NEW YORK, NY
ART/NY is a membership organization that serves New York City’s non-commercial theater and performance institutions and artists. It provides many services, including offering low-cost rehearsal and office space to members. With this project, ART/NY will provide much needed affordable, fully-equipped performance spaces and rehearsal facilities.
Two theaters and two rehearsal halls will be built within a portion of a mixed-use residential and commercial building that has been set aside for cultural facilities by the City’s Departments of Cultural Affairs and Housing and Development. Two other non-profit users are occupying nearby space set-aside for cultural uses. Each of the three groups will have separate entrances but share a common load-in, have overlapping exits and fire protection systems, and share a heating and cooling plant which has been cooperatively designed and funded by the three groups.
A narrow street-level entrance connects to ART/NY’s Fixed Theater and rehearsal rooms on the 2nd floor and its Flexible Theater on the 3rd floor. A stair winds upward to connect lobbies at each floor. The steel stair cantilevers out from an existing concrete wall, seemingly suspended. Existing concrete walls are left exposed. New ductwork and lighting are exposed and supported by rhythmically placed metal frames that form a transparent ceiling plane in the public spaces. New materials are distinctly different than the existing. Existing concrete – thick, heavy and rough – contrasts with thinner, lighter, smoother steel, wood, and ceramic materials. Existing opaque elements are juxtaposed against new lacy, transparent, and perforated elements. Flat, dull finishes are placed against new materials that glint and reflect light. Leaving unnecessary finishes off of walls and ceilings provides a stripped-down look that is desired and reduces the amount of material resources needed for this project, helping in its aim to achieve LEED Silver status.
Simple exposed materials and detailing express the straightforward efficiency of the design and the “keep it simple and affordable” approach taken by ART/NY. Simple steel structural tees and angles are used at a small scale in guardrails and railings and used at a bigger scale in the seat bank and ceiling of the Fixed Theater and in the walls and ceiling of the Flexible Theater. Wire rope guardrails are like those seen in maritime settings, recalling the theater’s connection to seafarers who brought their rigging skills to the stage and reminding us of the wharves that line the waterfront that are a prominent part of the Hell’s Kitchen neighborhood.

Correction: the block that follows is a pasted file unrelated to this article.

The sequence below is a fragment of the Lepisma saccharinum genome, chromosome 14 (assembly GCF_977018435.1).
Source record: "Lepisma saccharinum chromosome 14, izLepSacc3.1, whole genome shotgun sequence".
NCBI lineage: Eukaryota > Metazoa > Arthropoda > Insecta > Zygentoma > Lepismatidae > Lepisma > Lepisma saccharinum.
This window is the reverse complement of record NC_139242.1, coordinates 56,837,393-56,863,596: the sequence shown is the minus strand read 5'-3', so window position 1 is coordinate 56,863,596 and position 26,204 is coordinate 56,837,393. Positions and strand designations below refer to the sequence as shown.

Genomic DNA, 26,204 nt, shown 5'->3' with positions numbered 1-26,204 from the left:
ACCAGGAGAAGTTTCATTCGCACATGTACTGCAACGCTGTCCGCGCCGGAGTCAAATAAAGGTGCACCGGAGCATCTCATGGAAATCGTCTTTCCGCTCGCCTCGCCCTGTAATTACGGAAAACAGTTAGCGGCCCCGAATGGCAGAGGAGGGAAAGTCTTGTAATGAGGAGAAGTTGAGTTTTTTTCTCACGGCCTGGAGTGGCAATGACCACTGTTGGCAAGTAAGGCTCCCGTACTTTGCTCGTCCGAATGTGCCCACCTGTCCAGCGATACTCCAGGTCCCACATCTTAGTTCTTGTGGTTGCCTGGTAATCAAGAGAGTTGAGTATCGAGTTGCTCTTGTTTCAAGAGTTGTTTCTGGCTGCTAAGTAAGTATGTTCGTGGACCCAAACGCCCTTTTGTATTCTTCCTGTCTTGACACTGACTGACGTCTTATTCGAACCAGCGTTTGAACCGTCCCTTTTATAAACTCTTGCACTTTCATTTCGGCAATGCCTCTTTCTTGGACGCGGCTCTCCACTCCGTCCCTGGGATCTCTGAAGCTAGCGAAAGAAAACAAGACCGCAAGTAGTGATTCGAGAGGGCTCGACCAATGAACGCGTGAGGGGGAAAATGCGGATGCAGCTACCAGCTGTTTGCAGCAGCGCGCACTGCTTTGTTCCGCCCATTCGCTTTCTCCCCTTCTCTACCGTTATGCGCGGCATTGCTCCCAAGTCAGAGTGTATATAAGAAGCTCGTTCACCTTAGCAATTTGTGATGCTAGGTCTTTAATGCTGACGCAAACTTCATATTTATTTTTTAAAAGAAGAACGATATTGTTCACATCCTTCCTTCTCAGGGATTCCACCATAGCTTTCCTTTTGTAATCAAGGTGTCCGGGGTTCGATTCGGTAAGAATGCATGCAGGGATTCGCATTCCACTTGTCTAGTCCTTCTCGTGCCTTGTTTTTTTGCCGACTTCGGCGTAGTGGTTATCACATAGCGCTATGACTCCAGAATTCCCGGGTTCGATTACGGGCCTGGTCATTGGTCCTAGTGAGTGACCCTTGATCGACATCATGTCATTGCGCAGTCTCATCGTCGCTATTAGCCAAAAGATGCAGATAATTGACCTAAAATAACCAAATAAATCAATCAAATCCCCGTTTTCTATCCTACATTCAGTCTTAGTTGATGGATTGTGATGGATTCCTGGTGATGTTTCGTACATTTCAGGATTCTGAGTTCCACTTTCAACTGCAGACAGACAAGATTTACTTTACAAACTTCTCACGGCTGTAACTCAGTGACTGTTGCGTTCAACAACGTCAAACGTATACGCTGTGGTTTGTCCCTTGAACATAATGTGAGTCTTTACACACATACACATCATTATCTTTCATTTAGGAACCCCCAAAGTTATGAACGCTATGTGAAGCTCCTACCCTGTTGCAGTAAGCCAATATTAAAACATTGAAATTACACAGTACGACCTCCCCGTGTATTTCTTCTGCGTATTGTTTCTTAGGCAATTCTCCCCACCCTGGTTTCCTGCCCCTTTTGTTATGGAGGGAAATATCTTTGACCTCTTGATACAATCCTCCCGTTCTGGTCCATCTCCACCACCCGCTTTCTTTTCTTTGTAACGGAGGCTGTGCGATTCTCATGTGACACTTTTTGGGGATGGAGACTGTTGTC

The second floor contains the box office for both theaters. The main restrooms are located on the 2nd floor; additional restrooms are located on the 3rd floor. Administrative offices and a workshop are on the 2nd floor along with the two rehearsal studios, one of which is fitted-out to host meetings and parties.
The Fixed Theater seats 99, arranged with an end-stage equipped with a resilient floor and overhead rigging. A continuous steel T-beam rests on the floor to support the seat bank, slopes up to support the seating platforms, and sinuously continues up to the ceiling to support the mezzanine and turns again to become rigging beams over the house and the stage. Walls are lined with perforated wood panels that provide needed acoustical reflections and absorption. The ceiling is heavily constructed to keep out noise from another theater just above; it is also provided with large rigging beams and a system of smaller metal channels to allow easy equipment and scenery connections. Walls are provided with steel pipes and recessed metal connection plates to allow easy connection to the walls without marring finishes. Existing windows in the stage area are preserved to allow daylight in; customized acoustical shutters can hinge closed to seal noise and light from entering the theater. This fixed seat theater is a highly workable yet finished looking space that counterpoints with the flexible performance space upstairs with more pronounced technical features and a more skeletal appearance.
The Flexible Theater has a flat floor with entrances for audiences in two corners and actor entrances in three of the corners. A system of manually arranged platforms are used to reconfigure the room into different stage-seating configurations, including end stage, traverse, arena, and thrust. A system of perforated steel columns and beams on walls and ceilings provide easy and durable structural connection points for securing light pipes, equipment and scenery. The ceiling also has a pipe-grid system and a system of metal channels used for scenery, lighting, and equipment connections. A system of widely spaced terra cotta panels provides needed reflections and absorption. Flexible sound, audio, video, lighting, and scenic arrangements allow the room to be used for various performance activities.
Cost: $12 Million